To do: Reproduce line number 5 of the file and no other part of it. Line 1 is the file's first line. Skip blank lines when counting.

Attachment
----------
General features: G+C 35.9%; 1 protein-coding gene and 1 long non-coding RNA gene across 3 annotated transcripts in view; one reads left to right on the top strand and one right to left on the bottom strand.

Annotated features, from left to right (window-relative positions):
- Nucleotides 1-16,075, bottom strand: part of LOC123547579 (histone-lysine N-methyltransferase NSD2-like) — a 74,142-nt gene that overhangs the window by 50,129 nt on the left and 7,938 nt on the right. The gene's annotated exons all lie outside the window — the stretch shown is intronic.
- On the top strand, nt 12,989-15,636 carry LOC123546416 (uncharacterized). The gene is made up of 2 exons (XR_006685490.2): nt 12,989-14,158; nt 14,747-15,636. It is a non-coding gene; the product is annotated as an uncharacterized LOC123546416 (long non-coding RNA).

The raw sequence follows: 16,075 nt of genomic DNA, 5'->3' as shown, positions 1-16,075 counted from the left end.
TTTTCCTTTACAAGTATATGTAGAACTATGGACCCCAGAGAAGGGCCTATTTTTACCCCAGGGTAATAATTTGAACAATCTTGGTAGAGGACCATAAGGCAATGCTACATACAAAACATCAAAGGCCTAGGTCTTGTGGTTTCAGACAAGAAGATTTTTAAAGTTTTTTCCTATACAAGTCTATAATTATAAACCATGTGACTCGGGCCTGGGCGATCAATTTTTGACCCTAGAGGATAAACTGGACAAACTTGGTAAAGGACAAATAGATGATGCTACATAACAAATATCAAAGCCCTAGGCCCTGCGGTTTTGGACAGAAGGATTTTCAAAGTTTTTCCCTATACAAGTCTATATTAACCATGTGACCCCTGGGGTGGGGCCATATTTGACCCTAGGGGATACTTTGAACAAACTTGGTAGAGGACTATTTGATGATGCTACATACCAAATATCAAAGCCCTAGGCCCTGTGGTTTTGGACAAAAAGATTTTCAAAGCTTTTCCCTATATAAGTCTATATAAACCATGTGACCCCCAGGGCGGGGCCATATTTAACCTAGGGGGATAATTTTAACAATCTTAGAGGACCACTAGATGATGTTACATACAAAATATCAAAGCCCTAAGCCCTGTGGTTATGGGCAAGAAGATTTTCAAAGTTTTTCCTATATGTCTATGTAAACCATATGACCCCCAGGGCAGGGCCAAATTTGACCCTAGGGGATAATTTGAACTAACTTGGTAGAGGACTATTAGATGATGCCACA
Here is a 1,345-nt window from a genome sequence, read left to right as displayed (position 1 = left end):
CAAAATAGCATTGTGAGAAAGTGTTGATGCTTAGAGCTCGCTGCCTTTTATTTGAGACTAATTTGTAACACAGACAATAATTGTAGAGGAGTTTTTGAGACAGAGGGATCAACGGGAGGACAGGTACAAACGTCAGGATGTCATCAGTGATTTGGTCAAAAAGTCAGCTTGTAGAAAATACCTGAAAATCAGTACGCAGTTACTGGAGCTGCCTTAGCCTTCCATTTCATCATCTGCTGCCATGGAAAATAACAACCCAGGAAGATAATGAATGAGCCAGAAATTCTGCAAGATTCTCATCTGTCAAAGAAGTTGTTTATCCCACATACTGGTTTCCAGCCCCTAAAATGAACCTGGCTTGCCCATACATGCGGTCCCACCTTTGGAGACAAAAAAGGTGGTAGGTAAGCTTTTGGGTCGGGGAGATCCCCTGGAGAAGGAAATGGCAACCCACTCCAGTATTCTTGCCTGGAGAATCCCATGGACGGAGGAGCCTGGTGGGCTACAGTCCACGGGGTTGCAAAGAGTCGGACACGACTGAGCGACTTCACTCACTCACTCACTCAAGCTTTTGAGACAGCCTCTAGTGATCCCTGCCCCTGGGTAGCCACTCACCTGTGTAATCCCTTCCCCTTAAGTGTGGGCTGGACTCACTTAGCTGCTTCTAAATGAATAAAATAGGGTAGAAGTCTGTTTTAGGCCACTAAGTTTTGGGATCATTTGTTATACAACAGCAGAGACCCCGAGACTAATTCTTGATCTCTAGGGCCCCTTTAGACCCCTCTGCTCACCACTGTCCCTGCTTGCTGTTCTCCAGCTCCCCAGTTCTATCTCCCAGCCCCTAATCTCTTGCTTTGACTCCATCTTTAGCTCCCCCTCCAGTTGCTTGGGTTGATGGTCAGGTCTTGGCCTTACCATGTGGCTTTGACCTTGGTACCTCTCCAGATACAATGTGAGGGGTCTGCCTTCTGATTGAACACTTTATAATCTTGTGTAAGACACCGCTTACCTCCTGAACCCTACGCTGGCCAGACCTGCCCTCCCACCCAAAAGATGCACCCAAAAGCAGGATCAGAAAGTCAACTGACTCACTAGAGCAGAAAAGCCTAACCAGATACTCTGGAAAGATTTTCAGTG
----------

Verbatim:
The raw sequence follows: 16,075 nt of genomic DNA, 5'->3' as shown, positions 1-16,075 counted from the left end.